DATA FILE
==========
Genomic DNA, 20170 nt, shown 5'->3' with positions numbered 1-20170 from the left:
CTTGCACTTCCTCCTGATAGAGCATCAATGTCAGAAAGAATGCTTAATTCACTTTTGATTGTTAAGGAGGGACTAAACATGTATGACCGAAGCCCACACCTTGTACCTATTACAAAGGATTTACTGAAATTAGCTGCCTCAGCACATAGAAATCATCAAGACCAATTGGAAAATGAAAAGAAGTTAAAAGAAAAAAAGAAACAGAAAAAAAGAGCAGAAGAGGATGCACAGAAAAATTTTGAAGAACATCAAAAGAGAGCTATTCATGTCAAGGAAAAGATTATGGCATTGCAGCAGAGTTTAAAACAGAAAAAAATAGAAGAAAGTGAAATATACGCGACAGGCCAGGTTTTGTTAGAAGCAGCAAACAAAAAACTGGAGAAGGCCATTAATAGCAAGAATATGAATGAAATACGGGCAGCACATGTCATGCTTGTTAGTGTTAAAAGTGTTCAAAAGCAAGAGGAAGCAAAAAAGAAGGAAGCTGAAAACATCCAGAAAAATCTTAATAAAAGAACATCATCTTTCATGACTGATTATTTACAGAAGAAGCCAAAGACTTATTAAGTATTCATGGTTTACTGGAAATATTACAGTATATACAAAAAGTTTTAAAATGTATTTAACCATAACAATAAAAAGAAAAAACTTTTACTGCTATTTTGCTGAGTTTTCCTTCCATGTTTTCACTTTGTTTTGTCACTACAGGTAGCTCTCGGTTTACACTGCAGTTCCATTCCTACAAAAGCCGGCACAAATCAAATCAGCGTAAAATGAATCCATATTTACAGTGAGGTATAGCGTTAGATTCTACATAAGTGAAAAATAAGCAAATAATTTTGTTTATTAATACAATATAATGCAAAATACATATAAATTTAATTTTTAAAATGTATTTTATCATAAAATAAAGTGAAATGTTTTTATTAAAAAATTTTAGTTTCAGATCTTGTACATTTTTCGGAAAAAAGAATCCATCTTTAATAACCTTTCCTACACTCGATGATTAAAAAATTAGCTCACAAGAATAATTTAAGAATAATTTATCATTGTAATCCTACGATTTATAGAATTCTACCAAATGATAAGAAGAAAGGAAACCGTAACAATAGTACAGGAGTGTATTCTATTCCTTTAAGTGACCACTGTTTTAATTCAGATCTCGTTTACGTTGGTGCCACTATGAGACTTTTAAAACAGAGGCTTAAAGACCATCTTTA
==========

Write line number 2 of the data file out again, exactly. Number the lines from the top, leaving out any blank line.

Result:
CTTGCACTTCCTCCTGATAGAGCATCAATGTCAGAAAGAATGCTTAATTCACTTTTGATTGTTAAGGAGGGACTAAACATGTATGACCGAAGCCCACACCTTGTACCTATTACAAAGGATTTACTGAAATTAGCTGCCTCAGCACATAGAAATCATCAAGACCAATTGGAAAATGAAAAGAAGTTAAAAGAAAAAAAGAAACAGAAAAAAAGAGCAGAAGAGGATGCACAGAAAAATTTTGAAGAACATCAAAAGAGAGCTATTCATGTCAAGGAAAAGATTATGGCATTGCAGCAGAGTTTAAAACAGAAAAAAATAGAAGAAAGTGAAATATACGCGACAGGCCAGGTTTTGTTAGAAGCAGCAAACAAAAAACTGGAGAAGGCCATTAATAGCAAGAATATGAATGAAATACGGGCAGCACATGTCATGCTTGTTAGTGTTAAAAGTGTTCAAAAGCAAGAGGAAGCAAAAAAGAAGGAAGCTGAAAACATCCAGAAAAATCTTAATAAAAGAACATCATCTTTCATGACTGATTATTTACAGAAGAAGCCAAAGACTTATTAAGTATTCATGGTTTACTGGAAATATTACAGTATATACAAAAAGTTTTAAAATGTATTTAACCATAACAATAAAAAGAAAAAACTTTTACTGCTATTTTGCTGAGTTTTCCTTCCATGTTTTCACTTTGTTTTGTCACTACAGGTAGCTCTCGGTTTACACTGCAGTTCCATTCCTACAAAAGCCGGCACAAATCAAATCAGCGTAAAATGAATCCATATTTACAGTGAGGTATAGCGTTAGATTCTACATAAGTGAAAAATAAGCAAATAATTTTGTTTATTAATACAATATAATGCAAAATACATATAAATTTAATTTTTAAAATGTATTTTATCATAAAATAAAGTGAAATGTTTTTATTAAAAAATTTTAGTTTCAGATCTTGTACATTTTTCGGAAAAAAGAATCCATCTTTAATAACCTTTCCTACACTCGATGATTAAAAAATTAGCTCACAAGAATAATTTAAGAATAATTTATCATTGTAATCCTACGATTTATAGAATTCTACCAAATGATAAGAAGAAAGGAAACCGTAACAATAGTACAGGAGTGTATTCTATTCCTTTAAGTGACCACTGTTTTAATTCAGATCTCGTTTACGTTGGTGCCACTATGAGACTTTTAAAACAGAGGCTTAAAGACCATCTTTA